# [sdiy] tanh() and approximations and warping, why is my maths wrong?

Brian Willoughby brianw at audiobanshee.com
Tue Jun 11 06:58:39 CEST 2019

```On Jun 10, 2019, at 1:58 PM, Gordonjcp <gordonjcp at gjcp.net> wrote:
> On Mon, Jun 10, 2019 at 09:11:58PM +0100, Tom Wiltshire wrote:
>> I think what he’s looking for is to know why x/(1+x) gives the right warping to get the correct cutoff frequency.
>>
>> Since I know very little of how digital filter models are derived from their analog counterparts and the approximations inherent in that process, I’m not the person to ask…
>>
>> Tom
>
> That's it exactly.  I'm not great at maths and the kind of algebra that
> goes into this sort of thing is a bit much for me, but x/(1+x) gets the
> filter tracking absolutely bang on.

Matthias hinted at the compete answer. There are series, like the Taylor series or Maclaurin series, where each additional term gets closer to a correct estimation of the actual function value. Since each additional term costs CPU time, the normal practice is to decide the tradeoff between accuracy and time for your range of values needed and processing power. The assumption is that calculating the precise function value is way too expensive, so the approximation is taken as close as is practical.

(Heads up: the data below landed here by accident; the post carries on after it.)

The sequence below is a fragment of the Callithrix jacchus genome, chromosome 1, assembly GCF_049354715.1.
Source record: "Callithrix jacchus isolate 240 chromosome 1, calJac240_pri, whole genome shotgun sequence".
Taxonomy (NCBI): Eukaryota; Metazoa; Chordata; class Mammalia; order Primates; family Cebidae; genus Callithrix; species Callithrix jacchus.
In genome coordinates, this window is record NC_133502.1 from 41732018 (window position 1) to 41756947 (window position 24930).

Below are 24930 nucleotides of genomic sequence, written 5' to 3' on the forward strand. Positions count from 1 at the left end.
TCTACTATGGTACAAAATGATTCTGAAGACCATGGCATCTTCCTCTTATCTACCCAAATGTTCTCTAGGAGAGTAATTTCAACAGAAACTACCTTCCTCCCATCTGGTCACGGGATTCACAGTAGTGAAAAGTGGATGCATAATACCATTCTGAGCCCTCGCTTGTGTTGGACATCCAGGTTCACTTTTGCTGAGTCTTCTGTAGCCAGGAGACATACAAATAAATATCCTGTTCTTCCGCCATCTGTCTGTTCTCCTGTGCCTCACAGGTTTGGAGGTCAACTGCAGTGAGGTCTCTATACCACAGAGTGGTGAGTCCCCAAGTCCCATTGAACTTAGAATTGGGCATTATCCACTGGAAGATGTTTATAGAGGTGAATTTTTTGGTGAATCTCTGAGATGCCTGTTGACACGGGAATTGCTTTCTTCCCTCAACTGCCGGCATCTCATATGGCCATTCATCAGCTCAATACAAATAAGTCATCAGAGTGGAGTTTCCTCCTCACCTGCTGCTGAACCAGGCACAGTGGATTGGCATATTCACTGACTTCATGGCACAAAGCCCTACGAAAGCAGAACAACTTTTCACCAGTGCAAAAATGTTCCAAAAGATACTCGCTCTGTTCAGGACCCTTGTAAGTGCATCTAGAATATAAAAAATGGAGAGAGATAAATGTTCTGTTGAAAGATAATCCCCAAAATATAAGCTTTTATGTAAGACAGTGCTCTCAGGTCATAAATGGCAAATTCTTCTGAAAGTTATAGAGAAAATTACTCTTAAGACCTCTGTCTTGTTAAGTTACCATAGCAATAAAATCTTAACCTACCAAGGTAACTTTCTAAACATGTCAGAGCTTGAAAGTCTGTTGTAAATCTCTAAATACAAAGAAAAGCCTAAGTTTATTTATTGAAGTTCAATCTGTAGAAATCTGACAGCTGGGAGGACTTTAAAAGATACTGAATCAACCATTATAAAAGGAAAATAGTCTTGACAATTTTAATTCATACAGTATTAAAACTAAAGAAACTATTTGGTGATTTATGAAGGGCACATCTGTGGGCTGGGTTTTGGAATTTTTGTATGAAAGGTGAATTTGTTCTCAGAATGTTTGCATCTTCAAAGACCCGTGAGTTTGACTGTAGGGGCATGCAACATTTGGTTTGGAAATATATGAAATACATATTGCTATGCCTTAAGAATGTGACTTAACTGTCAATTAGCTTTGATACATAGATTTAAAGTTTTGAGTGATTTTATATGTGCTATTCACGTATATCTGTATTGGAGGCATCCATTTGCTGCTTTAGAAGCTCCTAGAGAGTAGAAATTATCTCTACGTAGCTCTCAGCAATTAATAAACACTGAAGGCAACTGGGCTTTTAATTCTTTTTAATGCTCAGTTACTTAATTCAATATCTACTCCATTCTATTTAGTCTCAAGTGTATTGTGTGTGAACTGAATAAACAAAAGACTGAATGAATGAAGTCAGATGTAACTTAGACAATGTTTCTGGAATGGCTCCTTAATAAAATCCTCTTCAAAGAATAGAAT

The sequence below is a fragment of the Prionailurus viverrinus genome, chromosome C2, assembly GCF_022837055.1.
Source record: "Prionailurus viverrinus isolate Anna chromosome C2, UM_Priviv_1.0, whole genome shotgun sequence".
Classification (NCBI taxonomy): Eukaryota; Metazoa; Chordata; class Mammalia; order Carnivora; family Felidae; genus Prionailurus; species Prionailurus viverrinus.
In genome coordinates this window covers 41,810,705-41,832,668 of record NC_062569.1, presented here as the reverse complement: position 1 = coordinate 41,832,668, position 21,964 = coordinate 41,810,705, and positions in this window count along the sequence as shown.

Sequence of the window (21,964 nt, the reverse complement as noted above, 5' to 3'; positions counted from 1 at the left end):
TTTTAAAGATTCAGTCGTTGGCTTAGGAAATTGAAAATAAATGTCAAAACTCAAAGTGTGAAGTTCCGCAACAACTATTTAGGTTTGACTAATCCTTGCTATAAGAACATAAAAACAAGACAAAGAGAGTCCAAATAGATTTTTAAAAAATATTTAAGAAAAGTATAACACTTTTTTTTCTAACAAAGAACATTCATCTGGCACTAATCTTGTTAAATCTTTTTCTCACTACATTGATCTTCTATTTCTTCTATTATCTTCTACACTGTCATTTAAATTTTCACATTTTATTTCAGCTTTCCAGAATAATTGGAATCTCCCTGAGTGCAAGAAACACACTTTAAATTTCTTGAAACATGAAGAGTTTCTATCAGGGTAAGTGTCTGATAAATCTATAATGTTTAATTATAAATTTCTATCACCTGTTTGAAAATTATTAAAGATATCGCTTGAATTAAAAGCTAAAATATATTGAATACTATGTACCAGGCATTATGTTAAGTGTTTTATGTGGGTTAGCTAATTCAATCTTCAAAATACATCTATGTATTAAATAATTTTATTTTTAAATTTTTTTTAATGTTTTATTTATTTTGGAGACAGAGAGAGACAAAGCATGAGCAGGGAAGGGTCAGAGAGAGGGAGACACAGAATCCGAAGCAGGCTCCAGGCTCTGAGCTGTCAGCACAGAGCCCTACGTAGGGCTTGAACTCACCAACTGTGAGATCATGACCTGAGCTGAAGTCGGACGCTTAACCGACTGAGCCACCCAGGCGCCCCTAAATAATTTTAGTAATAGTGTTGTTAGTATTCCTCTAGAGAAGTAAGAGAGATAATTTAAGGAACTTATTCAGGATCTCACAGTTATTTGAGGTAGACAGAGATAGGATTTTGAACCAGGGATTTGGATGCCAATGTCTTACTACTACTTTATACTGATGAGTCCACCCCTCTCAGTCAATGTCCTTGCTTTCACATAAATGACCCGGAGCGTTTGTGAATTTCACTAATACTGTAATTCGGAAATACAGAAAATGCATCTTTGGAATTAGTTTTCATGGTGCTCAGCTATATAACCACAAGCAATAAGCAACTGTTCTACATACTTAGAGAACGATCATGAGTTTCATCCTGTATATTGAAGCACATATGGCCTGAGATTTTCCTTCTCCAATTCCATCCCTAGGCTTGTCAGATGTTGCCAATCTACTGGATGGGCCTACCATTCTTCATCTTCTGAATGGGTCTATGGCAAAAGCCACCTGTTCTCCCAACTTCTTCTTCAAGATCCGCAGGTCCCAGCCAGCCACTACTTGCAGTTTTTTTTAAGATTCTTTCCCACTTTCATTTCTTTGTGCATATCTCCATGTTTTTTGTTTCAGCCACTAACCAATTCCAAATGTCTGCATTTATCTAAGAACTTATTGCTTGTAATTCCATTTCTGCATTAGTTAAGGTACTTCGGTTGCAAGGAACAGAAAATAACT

The Taylor series for tanh(x) = x - (x^3)/3 + 2(x^5)/15 - 17(x^7)/315 + ...

Since digital audio is only valid up to Nyquist, you only need the approximation to be accurate up to 0.5, and it looks like the first three terms are very accurate up to 0.5 Fs, and then it only slowly drifts away until well above 0.75 Fs. Even just the first two terms stay fairly close up to 0.5 Fs, so all you really need is:

y = x - x^3/3

An equation like x/(1 + x) doesn’t seem to fit that very closely. Maybe it’s a different series? Graphing x/(1+x) shows it to be well off tanh(x), so I’m not sure why you’re getting good results. It’s roughly 2/3 of tanh(x), so maybe you have some scaling?

Brian

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